He followed through on the second try in 2008, graduating Saint Mary's Seminary and following Belliveau to Corpus Christi Parish in Portsmouth.
Belliveau said Zgonc's approach of being among the people and not above them is reflective of the direction Pope Francis is guiding the Roman Catholic Church.
"I think the most obvious thing Michael brings to the priesthood is his personal warmth and ability to relate to people of all ages," said Belliveau. "Michael's never been as focused on the ritual and formality of the church as he has been focused on relationships and community. ... He's not above or beyond, but a presence of Jesus among them."
Said Zgonc: "I'm excited to serve the people of God. It's an exciting time in the church. Pope Francis is an amazing leader and an amazing role model in the church, and I'm just excited to share Jesus' mercy and love and allow God to use me as a vehicle to share his love with people in a very real and very tangible way
"I've seen the energy and vibrancy of being part of a parish community and living joyfully for God. I just feel humbled and privileged to serve in this capacity and bring that joy into other people's lives.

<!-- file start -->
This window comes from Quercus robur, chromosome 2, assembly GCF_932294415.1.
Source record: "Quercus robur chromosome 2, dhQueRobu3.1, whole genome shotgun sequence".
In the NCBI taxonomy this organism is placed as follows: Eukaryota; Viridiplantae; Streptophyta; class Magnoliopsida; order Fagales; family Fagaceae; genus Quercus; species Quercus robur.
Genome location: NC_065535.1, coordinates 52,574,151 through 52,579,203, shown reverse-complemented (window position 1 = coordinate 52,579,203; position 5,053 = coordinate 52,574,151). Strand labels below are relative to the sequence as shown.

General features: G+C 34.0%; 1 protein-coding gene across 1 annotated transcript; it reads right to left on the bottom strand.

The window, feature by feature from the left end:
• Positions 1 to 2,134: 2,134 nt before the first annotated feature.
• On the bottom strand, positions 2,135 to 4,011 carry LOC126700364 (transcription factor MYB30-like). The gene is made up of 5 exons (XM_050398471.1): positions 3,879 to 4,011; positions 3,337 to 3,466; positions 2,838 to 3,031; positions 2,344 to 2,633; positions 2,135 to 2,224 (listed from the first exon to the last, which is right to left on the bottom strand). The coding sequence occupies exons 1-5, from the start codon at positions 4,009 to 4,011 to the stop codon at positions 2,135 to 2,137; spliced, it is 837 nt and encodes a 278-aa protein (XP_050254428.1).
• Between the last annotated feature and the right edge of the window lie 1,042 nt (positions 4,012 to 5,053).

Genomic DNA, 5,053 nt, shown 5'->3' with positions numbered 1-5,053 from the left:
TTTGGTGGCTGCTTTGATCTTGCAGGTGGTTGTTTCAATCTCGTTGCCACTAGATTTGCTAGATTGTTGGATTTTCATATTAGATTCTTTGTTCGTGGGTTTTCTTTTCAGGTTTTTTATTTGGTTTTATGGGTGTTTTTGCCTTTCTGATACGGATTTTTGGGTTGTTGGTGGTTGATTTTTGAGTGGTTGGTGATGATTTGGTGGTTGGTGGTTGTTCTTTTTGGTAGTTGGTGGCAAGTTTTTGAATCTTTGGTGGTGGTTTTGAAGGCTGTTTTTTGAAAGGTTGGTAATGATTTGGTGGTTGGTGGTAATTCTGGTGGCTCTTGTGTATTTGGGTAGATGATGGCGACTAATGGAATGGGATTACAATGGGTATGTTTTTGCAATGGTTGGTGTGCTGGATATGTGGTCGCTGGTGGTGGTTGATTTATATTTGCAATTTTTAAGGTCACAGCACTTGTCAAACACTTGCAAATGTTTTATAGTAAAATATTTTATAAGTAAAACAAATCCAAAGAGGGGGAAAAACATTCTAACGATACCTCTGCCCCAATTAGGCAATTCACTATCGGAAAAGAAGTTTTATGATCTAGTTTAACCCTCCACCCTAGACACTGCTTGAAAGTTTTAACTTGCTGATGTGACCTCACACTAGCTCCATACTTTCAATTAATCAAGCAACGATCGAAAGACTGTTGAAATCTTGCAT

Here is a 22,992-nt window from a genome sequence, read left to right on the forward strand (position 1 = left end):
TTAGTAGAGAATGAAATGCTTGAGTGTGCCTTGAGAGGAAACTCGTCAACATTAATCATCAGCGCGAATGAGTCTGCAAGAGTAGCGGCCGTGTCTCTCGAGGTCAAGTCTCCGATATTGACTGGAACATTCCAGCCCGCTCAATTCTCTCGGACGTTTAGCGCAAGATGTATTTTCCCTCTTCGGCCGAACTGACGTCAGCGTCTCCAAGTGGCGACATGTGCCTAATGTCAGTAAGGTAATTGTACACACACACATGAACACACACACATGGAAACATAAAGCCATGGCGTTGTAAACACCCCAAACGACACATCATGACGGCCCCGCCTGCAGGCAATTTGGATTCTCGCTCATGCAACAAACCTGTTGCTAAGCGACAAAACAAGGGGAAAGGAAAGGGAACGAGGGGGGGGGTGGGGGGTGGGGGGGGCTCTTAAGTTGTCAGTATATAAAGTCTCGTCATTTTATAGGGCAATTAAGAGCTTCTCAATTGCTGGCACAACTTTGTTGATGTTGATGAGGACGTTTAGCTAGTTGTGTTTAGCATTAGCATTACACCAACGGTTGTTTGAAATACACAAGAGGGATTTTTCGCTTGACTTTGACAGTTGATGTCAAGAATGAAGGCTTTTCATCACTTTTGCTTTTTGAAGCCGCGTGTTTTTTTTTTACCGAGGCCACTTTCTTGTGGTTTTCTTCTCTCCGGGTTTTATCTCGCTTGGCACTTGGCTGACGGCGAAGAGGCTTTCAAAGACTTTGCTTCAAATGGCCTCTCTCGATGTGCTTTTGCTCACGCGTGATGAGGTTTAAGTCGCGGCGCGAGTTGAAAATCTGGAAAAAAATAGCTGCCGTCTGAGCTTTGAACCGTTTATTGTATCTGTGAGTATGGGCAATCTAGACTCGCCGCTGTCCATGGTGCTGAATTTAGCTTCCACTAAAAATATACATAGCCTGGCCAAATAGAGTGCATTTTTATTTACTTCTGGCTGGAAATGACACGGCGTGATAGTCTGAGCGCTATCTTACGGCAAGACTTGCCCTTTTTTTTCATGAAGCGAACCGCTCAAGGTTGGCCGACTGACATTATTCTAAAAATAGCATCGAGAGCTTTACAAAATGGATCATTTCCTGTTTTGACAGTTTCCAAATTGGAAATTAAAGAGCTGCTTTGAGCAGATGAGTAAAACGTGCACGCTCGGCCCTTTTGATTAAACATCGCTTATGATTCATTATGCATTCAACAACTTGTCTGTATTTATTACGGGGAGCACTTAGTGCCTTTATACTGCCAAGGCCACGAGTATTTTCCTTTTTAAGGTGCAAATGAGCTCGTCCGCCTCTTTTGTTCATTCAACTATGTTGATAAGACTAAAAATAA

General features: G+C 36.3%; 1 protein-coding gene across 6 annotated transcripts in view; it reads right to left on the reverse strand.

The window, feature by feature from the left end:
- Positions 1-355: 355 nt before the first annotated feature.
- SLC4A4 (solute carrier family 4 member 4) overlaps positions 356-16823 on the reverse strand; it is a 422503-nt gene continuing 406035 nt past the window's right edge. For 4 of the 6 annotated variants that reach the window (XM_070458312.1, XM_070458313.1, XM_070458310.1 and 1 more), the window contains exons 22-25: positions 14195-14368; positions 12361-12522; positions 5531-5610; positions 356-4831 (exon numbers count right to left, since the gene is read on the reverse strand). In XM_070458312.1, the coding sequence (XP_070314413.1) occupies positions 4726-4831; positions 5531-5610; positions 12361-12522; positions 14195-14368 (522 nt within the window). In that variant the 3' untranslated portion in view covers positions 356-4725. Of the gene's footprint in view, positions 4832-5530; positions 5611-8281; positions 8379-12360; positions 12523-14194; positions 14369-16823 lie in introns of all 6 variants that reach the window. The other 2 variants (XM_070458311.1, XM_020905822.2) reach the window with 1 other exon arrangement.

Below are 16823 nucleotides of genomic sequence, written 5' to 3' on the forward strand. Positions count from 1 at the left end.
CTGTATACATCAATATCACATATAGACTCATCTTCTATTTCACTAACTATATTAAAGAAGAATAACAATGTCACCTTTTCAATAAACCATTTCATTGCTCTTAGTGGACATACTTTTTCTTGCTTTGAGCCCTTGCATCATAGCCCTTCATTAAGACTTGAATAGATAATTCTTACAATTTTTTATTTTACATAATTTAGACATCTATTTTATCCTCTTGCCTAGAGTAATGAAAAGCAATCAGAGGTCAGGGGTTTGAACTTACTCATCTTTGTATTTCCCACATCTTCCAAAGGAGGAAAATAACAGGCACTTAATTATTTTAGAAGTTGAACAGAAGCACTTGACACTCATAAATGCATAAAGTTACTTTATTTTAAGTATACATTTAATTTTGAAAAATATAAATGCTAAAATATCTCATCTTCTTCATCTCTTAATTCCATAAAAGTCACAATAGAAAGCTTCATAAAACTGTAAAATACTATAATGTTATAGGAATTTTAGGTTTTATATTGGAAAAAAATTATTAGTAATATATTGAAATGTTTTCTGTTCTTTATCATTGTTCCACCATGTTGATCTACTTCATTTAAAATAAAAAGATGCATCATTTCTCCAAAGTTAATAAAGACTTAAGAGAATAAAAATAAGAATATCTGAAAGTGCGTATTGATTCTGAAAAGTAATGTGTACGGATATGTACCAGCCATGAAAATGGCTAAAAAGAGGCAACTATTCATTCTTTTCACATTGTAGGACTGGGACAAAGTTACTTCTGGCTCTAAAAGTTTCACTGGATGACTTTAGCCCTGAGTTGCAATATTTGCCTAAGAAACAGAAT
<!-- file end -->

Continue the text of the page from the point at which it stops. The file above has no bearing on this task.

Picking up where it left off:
"Amazing things can happen when you trust in God."
Zgonc was vested at ordination by Belliveau and will celebrate a Mass of Thanksgiving at Immaculate Conception Church in Portsmouth at 2 p.m. today.
Father PaveglioJeffrey Paveglio was a freshman at the University of New Hampshire when he felt God's hand.
"I was baptized (as a baby), but not raised in the (Catholic) faith," he said. "I started going to Mass while I was in college and was confirmed as a sophomore. Shortly after that, I felt called to the priesthood."
Paveglio, who turns 29 on June 16, couldn't say exactly when he got the message.
"There really wasn't any one big event or anything that led me to the priesthood," he said. "Ultimately, I was just going to Mass and just felt drawn by the Eucharist. I started going to the Perpetual Eucharistic Adoration chapel in (at Immaculate Heart of Mary) in Concord ... and it was in front of the Blessed Sacrament that I felt called to the priesthood, so I can bring the Eucharist to people and bring people to the Eucharist."